Season 4 of Star Trek: Lower Decks has so far been all about growth for the Lower Decks crew. First, almost everyone got promoted in “Twovix.” By Episode 2, “I have No Bones, Yet I Must Flee,” Rutherford got his hard-earned promotion as well. Even beyond the pomp and circumstance, Rutherford learns to advocate for himself (“You can just ask for things you deserve?!”) while Mariner moved beyond her self-sabotage and avoided a well-deserved demotion.
In Episode 3, “In the Cradle of Vexilon,” Boimler is taking on his first mission command on the Federation World of Corisonia, a cool sci-fi ring structure run by a not-evil computer. His team is in charge of retrofitting a power relay left over from the First Contact mission. Boims at first seems unwilling to let his crew of ensigns do anything at all. Instead he insists on demonstrating the process of changing out the power cylinders five or six times all by himself. He tries to convince us that it’s a “learning experience,” but deep down we see that he either doesn’t trust the junior officers to do the job or he’s afraid of being responsible for the inevitable red-shirt away mission death.
Meanwhile, Vexilon (the not-evil computer, we promise this time) is in dire need of a software update. Captain Freeman displays a rare bit of hot-headedness and declares that since she took a minor in Archaic Technology at the Academy she’ll have no trouble with a thousand-year-old bespoke planetary OS. Of course, things go sideways when the update is interrupted and the planet (sorry, ring structure) goes into full Genesis Project terraforming reboot mode.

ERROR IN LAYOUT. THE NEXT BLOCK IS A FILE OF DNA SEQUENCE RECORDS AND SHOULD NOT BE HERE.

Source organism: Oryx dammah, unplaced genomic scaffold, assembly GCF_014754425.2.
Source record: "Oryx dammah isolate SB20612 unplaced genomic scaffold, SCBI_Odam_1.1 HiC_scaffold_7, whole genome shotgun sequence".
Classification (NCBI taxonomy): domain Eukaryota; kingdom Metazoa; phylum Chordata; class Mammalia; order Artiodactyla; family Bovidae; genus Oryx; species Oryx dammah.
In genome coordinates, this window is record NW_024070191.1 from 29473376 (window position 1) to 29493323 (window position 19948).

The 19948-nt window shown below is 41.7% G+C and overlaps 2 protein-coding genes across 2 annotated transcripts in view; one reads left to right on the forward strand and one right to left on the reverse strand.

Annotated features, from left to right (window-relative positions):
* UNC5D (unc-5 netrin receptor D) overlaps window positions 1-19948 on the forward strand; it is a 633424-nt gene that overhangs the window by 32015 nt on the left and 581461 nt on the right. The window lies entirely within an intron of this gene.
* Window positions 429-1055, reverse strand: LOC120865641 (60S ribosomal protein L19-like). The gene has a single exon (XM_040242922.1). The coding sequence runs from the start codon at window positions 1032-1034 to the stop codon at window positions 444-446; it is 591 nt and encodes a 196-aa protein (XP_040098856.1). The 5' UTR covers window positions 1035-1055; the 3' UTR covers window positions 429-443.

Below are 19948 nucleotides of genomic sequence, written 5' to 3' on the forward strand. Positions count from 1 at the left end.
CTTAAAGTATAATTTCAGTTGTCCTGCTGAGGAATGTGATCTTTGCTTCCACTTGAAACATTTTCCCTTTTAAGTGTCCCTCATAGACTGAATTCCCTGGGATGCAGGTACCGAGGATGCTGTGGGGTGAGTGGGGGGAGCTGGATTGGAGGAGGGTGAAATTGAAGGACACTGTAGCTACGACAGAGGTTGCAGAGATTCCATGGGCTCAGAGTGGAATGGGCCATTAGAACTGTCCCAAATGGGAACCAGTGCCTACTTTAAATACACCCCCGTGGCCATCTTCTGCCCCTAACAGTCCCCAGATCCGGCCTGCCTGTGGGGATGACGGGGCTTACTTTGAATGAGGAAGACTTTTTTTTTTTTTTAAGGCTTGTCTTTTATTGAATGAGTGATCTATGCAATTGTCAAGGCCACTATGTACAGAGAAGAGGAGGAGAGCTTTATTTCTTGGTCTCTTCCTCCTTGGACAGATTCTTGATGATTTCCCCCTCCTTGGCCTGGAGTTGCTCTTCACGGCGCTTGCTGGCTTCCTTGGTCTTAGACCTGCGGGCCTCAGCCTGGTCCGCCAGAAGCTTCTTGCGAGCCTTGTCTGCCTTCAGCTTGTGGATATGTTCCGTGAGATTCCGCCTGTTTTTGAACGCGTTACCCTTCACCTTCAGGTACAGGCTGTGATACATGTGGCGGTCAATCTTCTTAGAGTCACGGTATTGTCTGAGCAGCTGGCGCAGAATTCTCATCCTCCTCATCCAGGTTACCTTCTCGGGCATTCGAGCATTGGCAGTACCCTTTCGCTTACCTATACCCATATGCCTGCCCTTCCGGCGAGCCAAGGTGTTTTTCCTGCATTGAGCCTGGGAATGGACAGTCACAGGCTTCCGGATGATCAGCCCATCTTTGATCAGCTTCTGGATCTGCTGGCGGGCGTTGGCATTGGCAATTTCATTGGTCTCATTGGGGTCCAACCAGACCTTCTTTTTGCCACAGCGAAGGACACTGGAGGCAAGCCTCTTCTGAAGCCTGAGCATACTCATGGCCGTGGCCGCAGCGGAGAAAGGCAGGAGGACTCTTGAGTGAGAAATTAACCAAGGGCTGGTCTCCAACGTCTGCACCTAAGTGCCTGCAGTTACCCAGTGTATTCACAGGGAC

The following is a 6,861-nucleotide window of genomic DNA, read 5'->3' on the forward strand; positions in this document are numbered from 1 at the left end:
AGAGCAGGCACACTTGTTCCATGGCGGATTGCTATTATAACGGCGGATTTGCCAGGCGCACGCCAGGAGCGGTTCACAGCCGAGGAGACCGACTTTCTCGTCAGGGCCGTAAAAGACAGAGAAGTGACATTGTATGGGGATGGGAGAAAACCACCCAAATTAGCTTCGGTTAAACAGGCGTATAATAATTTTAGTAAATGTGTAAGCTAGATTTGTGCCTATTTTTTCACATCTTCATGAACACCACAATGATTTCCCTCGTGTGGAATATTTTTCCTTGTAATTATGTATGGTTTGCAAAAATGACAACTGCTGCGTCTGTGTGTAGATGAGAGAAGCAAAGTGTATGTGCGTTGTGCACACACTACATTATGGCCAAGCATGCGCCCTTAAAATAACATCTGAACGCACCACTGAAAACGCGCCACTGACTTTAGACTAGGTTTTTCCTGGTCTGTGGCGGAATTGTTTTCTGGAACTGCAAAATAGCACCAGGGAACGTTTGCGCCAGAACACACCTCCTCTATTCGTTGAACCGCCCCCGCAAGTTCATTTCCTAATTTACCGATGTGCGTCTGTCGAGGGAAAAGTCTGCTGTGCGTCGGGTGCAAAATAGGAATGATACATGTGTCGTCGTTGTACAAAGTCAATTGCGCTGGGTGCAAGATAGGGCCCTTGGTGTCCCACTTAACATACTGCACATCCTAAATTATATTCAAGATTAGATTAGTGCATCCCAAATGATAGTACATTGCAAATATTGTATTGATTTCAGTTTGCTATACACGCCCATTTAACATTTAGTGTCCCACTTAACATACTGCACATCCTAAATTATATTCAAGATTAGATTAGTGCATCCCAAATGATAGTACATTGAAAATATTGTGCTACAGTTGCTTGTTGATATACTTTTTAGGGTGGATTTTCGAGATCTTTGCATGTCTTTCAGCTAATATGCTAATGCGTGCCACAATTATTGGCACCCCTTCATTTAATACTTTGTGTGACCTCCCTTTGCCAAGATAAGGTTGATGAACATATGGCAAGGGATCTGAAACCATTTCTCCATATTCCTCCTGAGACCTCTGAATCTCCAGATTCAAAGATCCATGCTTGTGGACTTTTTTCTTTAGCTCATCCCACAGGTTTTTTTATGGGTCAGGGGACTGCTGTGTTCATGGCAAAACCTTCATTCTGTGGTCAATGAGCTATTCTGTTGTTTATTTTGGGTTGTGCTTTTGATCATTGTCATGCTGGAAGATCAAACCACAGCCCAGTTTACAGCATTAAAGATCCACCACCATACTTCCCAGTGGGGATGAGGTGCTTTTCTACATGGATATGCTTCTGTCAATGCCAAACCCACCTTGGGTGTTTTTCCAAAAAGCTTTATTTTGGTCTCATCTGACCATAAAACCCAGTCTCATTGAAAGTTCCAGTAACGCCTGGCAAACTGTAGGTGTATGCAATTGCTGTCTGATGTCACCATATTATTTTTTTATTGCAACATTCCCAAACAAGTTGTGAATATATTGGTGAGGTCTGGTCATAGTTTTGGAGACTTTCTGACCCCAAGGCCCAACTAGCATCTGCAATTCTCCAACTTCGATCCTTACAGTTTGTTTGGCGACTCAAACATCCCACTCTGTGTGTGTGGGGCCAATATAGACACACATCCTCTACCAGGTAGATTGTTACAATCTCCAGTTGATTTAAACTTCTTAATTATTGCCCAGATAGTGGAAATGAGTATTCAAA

As volcanoes start to appear and rain fire down from the skies, Boimler discovers the true meaning of leadership: let the ensigns help so everybody doesn’t die. He also finds the strength to overcome his impostor syndrome and to trust his crew to get the job done and save the planet. In the end, some red shirt did die, but it was only Bradward and he’s fine now.
Star Trek: Lower Decks review, Episode 403, “In the Cradle of Vexilon”
Back on the Cerritos, Mariner, Tendi and Rutherford are prepared for a bit of downtime. To celebrate, they explore the Anomaly Storage Room before they get called away for a very important task. Tendi suggests that the “find the one malfunctioning chip out of thousands” task reminds her of Orion hazing. Does it qualify as growth that Tendi has finally dropped the doe-eyed innocence that’s plagued her since season 1?
Once the trio get fed up hunting for a needle in a needle stack, they set up a counter prank involving a talkative Betazoid gift box, a Wadi holo-game (Deep Space Nine, Episode 110, “Move Along Home”) and officer Dirk’s quarters.
When Dirk reveals his childhood trauma at the hands of a Wadi game, the trap must be undone. Rutherford runs to disassemble the trap (and speed runs the game) while Tendi tackles the isolinear chip task. Mariner runs interference with the officer, willfully suffering through hours of discussion about Tellarite Slop-Jazz. Another point in Mariner’s growth column: she allowed herself to be bored to death rather than get her friends in trouble.